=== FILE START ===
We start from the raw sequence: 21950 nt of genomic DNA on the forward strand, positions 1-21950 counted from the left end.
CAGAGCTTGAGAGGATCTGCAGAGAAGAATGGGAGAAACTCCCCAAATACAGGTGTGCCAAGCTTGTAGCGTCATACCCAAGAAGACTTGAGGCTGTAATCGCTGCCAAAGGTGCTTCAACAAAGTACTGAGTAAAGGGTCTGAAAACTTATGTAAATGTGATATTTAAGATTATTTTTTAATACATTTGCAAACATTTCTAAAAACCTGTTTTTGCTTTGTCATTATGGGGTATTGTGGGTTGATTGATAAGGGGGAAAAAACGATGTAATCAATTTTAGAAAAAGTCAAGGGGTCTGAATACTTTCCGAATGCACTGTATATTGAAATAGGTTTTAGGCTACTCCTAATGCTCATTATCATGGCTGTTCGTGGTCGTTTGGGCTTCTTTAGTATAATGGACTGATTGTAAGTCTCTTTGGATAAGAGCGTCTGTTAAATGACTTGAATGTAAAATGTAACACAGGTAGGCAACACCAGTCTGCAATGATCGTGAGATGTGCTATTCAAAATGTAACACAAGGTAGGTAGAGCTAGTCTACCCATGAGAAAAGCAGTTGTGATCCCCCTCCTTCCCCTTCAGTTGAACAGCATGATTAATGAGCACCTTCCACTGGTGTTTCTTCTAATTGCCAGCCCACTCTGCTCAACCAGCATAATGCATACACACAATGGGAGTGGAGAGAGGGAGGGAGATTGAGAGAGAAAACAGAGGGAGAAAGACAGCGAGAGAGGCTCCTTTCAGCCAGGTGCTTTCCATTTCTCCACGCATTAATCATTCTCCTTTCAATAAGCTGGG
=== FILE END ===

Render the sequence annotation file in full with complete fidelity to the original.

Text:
We start from the raw sequence: 21950 nt of genomic DNA on the forward strand, positions 1-21950 counted from the left end.
CAGAGCTTGAGAGGATCTGCAGAGAAGAATGGGAGAAACTCCCCAAATACAGGTGTGCCAAGCTTGTAGCGTCATACCCAAGAAGACTTGAGGCTGTAATCGCTGCCAAAGGTGCTTCAACAAAGTACTGAGTAAAGGGTCTGAAAACTTATGTAAATGTGATATTTAAGATTATTTTTTAATACATTTGCAAACATTTCTAAAAACCTGTTTTTGCTTTGTCATTATGGGGTATTGTGGGTTGATTGATAAGGGGGAAAAAACGATGTAATCAATTTTAGAAAAAGTCAAGGGGTCTGAATACTTTCCGAATGCACTGTATATTGAAATAGGTTTTAGGCTACTCCTAATGCTCATTATCATGGCTGTTCGTGGTCGTTTGGGCTTCTTTAGTATAATGGACTGATTGTAAGTCTCTTTGGATAAGAGCGTCTGTTAAATGACTTGAATGTAAAATGTAACACAGGTAGGCAACACCAGTCTGCAATGATCGTGAGATGTGCTATTCAAAATGTAACACAAGGTAGGTAGAGCTAGTCTACCCATGAGAAAAGCAGTTGTGATCCCCCTCCTTCCCCTTCAGTTGAACAGCATGATTAATGAGCACCTTCCACTGGTGTTTCTTCTAATTGCCAGCCCACTCTGCTCAACCAGCATAATGCATACACACAATGGGAGTGGAGAGAGGGAGGGAGATTGAGAGAGAAAACAGAGGGAGAAAGACAGCGAGAGAGGCTCCTTTCAGCCAGGTGCTTTCCATTTCTCCACGCATTAATCATTCTCCTTTCAATAAGCTGGG